featured Inclusion

Warren (Gus) Reed: Waiting 14 months and counting for the simple right to wash my hands

This article was originally posted on the website of the James McGregor Stewart Society. Re-posted with permission.  

Having fought since July 26, 2016 (1215 days) for the simple right to wash my hands at provincially licensed restaurants, it’s pretty ironic that I just spent 6  nights in hospital with a nasty case of Norovirus.

See also: Victory for wheelchair users in human rights case, and another embarrassment for the NS Human Rights Commission

Personal hygiene (hand washing) is the only way to manage Norovirus.

Norovirus was already on the boat when we boarded in Memphis, TN – some continuing passengers were quarantined and the crew was frantically wiping every exposed surface (with the wrong stuff).  There was a note on the bed to wash hands with soap and water.

It is the unvarnished truth that you cannot maintain clean hands while using a manual wheelchair.  You accidentally touch the tires while exiting the men’s room. The tires rub your winter coat. People are constantly touching you inadvertently.

It took me two days to succumb.  Truly violent symptoms all morning in our tiny cabin.  The on-board EMT called the ambulance.

Five nights in the hospital with very little progress, then a mad dash for the flight home and another night in a hospital.

Five Nova Scotians tried to beat some sense into the mostly impenetrable brains of government officials, inspectors and restauranteurs through a Human Rights Complaint, which they won in September, 2018

It is 14 months since the government announced a fast track action plan:

“The province will not appeal the Sept. 6 decision of a human rights board of inquiry.

The Department of Environment was ordered to require restaurants to have accessible washrooms in order to comply with the food safety regulations, unless that requirement can be shown to cause undue hardship*.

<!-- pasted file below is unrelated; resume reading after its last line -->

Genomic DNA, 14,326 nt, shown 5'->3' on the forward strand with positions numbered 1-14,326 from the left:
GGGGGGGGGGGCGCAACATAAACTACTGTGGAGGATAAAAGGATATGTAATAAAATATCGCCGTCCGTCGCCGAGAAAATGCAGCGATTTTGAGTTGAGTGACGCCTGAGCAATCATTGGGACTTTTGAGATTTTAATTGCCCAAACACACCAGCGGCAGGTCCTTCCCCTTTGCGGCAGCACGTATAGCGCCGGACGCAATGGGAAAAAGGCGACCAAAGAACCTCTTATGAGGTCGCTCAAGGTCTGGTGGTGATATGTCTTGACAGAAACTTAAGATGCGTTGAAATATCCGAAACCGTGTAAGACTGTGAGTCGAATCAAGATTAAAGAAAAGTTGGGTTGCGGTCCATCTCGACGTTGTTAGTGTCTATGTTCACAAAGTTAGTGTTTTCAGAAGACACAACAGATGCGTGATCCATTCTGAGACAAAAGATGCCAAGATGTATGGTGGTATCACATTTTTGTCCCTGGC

The province will fast track an action plan that will ensure the human rights decision is implemented in a timely fashion. This plan will be developed in collaboration with stakeholders, including the disability community and the restaurant industry.”

*The words “undue hardship” do not appear in the order.

Working feverishly at their usual glacial pace, the government is doubtless wrestling with the completely made-up notion of ‘undue hardship’ – figuring how to allow non-compliant restaurants to continue if their fiscal affairs are marginal.  This seems like s fool’s errand, since about 80% of restaurants fail within five years of opening……

But no ‘undue hardship’ for me?  Being excluded from public health regulation isn’t ‘undue hardship’?  Was projectile vomiting that Crab Bisque ‘undue hardship’? How about “We’re just giving this Vancomycin to make sure you don’t get CDiff and die on us”.  Or “No worries, this heart monitor is just a precaution”.

For the cheap, irresponsible and, frankly, dangerous restaurant industry, ‘undue hardship’ means ‘We’re broke and can’t observe public health regulations.  Sorry. Here’s a bucket.’ Having an accessible washroom will mean bankruptcy. I say good riddance to unhealthy restaurants!

For me ‘undue hardship means ‘I wonder if there are easier way to die……’.

Any attempt to incorporate the notion of ‘undue hardship’ into regulations is clearly directed at people with disabilities, discriminatory and crying out for a Human Rights Complaint.

Good luck with that!

See also: Restorative injustice: Still waiting for accessible restaurant washrooms one year after human rights decision

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